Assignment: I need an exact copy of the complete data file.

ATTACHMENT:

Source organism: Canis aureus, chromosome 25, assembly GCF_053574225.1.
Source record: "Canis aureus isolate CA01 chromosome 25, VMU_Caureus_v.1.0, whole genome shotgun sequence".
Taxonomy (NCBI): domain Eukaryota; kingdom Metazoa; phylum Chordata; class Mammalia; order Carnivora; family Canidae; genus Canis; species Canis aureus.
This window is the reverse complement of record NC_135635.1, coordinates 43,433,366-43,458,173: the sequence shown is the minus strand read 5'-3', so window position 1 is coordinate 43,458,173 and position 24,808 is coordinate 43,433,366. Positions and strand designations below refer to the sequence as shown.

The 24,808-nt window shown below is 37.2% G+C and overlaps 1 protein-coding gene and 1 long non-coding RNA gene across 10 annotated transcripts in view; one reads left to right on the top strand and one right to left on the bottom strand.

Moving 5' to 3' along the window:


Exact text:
Source organism: Canis aureus, chromosome 25, assembly GCF_053574225.1.
Source record: "Canis aureus isolate CA01 chromosome 25, VMU_Caureus_v.1.0, whole genome shotgun sequence".
Taxonomy (NCBI): domain Eukaryota; kingdom Metazoa; phylum Chordata; class Mammalia; order Carnivora; family Canidae; genus Canis; species Canis aureus.
This window is the reverse complement of record NC_135635.1, coordinates 43,433,366-43,458,173: the sequence shown is the minus strand read 5'-3', so window position 1 is coordinate 43,458,173 and position 24,808 is coordinate 43,433,366. Positions and strand designations below refer to the sequence as shown.

The 24,808-nt window shown below is 37.2% G+C and overlaps 1 protein-coding gene and 1 long non-coding RNA gene across 10 annotated transcripts in view; one reads left to right on the top strand and one right to left on the bottom strand.

Moving 5' to 3' along the window: